Heavy inflows continue into Priyadarshini Jurala Project in Telangana

Water levels rose near the Somasila ghats by Saturday evening, inundating the ancient Lord Shiva temple at Sangameswara, where seven tributaries of Krishna converge.

Published: 05th August 2019 09:05 AM  |   Last Updated: 05th August 2019 09:05 AM   |  A+A-

Submerged idols at Sangameswara temple on Sunday

Submerged idols at Sangameswara temple on Sunday | Express

Express News Service

MAHBUBNAGAR: Heavy inflows into Priyadarshini Jurala Project continued on Sunday, with inflows reaching nearly 2,26,000 cusecs. This prompted the irrigation officials to continue a discharge of 1,87,000 cusecs to the Srisailam Project, downstream.

With a heavy rainfall near Krishna catchment, the inflows into Almatti dam in Karnataka also increased touching 2,20,000 cusecs on Sunday evening. Meanwhile, the outflows were 2,39,000 cusecs and the water was allowed to flow downstream to the Narayanpur project.

At Narayanpur, the inflows were 2,36,000 cusecs and outflows were 2,25,000 cusecs to Jurala. Meanwhile, about half tmcft water was being lifted from Jurala by various irrigation schemes in Palamuru.

At Jurala, the discharge was 1,875 cusecs to its right and left canals. Telangana can use up to 87.20 tmcft water for various lift irrigation schemes across Palamuru region, of which 40.20 tmcft is set out for Kalwakurthy Lift Irrigation Scheme (KLIS). 

In the last 19 years, inflows into Jurala peaked in 2005-06 with total volume reaching a mark of 1,635 tmcft whereas least inflows were recorded in 2015-16, with just 45 tmcft. The maximum inflow into Jurala on a single day was recorded during the 2009 floods, when it touched 11.40 lakh cusecs. All 64 gates of the project were opened that year to release the water downstream.

Even the Srisailam Project has reached 847 ft this year, as against its FRL of 885 feet, due to heavy inflows from Jurala. As against the total storage capacity of Srisailam is 215 tmcft, the live storage is now 70 tmcft. According to Mangesh Kumar, executive engineer at the Srisailam power house, if the present trend of heavy inflows continues at Srisailam, in a couple of days power officials would be operating the hydel stations.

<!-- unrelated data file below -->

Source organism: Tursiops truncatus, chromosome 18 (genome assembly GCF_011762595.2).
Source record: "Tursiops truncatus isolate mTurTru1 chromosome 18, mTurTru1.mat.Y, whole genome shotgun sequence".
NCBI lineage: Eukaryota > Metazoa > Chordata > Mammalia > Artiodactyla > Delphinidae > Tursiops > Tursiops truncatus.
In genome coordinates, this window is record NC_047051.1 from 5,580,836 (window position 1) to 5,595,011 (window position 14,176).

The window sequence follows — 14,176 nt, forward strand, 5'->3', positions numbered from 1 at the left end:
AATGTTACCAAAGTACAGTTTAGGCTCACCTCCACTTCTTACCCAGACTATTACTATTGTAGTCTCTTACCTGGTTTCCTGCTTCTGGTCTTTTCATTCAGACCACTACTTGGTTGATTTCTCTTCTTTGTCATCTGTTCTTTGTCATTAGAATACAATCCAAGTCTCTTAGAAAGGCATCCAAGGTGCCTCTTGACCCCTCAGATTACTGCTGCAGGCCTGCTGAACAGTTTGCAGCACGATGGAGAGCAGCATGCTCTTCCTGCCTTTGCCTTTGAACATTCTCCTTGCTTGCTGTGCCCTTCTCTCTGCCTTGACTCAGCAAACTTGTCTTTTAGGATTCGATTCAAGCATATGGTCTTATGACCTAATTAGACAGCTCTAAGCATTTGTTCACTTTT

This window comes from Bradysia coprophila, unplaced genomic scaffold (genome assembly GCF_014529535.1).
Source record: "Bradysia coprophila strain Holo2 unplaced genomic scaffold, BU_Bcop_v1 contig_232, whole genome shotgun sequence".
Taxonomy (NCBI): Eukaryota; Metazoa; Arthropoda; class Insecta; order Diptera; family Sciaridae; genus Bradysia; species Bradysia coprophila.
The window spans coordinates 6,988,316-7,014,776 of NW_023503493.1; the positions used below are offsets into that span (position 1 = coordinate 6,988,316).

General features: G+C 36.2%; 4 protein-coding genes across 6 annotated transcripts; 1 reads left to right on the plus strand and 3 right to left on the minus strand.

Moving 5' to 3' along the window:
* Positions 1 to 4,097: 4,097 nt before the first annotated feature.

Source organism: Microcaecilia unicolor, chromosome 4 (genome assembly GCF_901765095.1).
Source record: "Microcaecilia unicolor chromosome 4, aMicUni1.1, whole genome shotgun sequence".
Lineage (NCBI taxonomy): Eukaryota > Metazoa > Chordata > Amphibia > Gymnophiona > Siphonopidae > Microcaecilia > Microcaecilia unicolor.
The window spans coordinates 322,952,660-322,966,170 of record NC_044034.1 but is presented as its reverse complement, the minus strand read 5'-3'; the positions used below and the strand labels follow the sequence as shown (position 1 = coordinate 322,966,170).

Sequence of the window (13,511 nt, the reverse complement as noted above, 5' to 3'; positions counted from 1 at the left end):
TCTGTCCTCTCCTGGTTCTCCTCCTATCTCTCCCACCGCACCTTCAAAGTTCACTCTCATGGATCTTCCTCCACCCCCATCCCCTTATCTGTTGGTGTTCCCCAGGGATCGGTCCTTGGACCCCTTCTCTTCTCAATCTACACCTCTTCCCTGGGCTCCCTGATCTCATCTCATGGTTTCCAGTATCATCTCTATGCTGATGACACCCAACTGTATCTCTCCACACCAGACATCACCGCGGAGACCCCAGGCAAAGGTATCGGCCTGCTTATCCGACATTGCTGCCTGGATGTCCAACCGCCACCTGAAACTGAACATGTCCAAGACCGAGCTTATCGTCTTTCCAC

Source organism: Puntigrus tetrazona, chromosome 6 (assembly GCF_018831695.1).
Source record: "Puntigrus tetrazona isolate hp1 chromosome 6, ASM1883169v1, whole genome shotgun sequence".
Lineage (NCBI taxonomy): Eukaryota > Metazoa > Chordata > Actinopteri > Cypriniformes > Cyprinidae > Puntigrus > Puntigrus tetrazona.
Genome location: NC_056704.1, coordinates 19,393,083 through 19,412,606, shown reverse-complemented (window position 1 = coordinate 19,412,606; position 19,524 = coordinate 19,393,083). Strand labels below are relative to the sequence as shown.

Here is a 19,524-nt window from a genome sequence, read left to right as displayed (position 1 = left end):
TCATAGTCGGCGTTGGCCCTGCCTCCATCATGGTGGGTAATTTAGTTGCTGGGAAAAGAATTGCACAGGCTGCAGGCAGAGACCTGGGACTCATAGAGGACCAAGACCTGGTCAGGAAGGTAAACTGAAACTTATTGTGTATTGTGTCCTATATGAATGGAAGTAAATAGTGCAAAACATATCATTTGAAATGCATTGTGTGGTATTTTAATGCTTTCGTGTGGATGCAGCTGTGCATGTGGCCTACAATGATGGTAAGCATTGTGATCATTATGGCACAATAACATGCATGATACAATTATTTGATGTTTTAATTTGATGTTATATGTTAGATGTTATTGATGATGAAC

With heavy inflows reaching Srisailam, KLIS has been running on full capacity since it has been built on Srisailam backwaters. It has been lifting 0.20 tmcft water for the past few days. Due to excess water near Regumangadda in the Srisailam backwaters, water is being pumped into the Yelluru reservoir.

According to KLIS officials, irrigation department is busy filling Yelluru, Singotam, Jonnalabanda and Gudipally Ghattu reservoirs to their full storage levels in the coming days, which would cater to the irrigation needs of 4.35 lakh acres across Kollapur, Kalwakurthy, Nagarkurnool, Achampet and Wanaparthy Assembly segments.

For the last few days, two pumps have been lifting 1,500 cusecs of water from Jurala to cater to the irrigation needs of Jogulamba Gadwal district through Nettempadu Lift Irrigation Scheme (NLIS) Lift-I.
However, on Saturday evening, irrigation officials started the third pump at NLIS after they were sure that the canals were not at risk. With three pumps, it is now lifting 2,250 cusecs of water. The water is being used to fill Guddemdoddi reservoir (750 cusecs) and to the Lift II located near Marlabeedu reservoir (1,500 cusecs). 

River Krishna has been flowing heavily through the ghats of Nallamala, attracting visitors to villages on its banks for the past few days. Water levels rose near the Somasila ghats by Saturday evening, inundating the ancient Lord Shiva temple at Sangameswara, where seven tributaries of Krishna converge. By Sunday, even the dargah near the temple was inundated. 

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